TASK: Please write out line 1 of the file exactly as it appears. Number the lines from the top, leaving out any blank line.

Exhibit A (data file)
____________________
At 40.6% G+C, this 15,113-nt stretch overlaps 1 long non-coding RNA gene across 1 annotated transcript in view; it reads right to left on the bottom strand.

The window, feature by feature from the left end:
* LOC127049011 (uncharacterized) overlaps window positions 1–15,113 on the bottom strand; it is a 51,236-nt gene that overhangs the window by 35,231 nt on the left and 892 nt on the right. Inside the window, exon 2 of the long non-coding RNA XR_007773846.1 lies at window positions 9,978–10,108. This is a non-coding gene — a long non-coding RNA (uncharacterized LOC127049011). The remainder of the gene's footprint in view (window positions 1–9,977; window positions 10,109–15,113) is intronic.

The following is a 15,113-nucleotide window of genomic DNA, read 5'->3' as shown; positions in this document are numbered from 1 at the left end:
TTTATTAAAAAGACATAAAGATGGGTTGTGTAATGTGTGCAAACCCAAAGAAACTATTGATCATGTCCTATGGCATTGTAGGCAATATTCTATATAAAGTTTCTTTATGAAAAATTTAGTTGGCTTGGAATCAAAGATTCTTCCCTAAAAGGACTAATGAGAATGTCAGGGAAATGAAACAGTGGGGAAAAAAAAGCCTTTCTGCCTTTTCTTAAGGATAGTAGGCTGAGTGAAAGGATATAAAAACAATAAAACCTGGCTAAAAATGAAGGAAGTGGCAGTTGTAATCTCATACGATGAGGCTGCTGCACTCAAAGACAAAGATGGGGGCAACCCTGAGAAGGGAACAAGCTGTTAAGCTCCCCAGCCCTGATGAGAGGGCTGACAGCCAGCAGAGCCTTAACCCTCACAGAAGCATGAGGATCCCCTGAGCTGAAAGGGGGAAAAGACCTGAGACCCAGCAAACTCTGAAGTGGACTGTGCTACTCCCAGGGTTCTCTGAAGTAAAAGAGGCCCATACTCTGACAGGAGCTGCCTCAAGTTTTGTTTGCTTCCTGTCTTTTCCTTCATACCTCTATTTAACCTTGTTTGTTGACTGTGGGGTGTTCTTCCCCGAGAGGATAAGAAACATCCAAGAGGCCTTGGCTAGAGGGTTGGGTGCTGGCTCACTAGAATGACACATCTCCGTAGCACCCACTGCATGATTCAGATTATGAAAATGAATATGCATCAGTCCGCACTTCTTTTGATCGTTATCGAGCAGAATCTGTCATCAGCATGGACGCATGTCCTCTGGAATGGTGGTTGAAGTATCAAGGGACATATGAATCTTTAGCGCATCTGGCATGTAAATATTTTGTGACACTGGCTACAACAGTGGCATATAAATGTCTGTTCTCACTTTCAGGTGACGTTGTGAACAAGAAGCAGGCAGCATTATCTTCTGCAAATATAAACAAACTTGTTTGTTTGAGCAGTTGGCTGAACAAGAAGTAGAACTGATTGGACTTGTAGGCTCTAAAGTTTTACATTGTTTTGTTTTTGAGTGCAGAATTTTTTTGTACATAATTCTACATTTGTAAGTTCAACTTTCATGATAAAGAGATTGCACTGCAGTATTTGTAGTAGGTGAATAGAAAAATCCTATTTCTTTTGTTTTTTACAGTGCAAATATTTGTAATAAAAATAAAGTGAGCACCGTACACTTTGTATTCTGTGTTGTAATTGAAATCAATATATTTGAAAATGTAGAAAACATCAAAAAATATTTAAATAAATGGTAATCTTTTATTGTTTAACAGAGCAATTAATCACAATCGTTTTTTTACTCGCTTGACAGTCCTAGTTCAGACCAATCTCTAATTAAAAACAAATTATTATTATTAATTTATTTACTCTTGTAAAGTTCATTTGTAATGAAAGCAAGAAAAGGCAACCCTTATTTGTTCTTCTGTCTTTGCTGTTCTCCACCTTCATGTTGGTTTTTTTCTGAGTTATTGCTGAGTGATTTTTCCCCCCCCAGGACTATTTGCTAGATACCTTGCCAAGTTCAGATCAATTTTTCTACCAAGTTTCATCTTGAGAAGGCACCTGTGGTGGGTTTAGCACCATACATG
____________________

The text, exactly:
At 40.6% G+C, this 15,113-nt stretch overlaps 1 long non-coding RNA gene across 1 annotated transcript in view; it reads right to left on the bottom strand.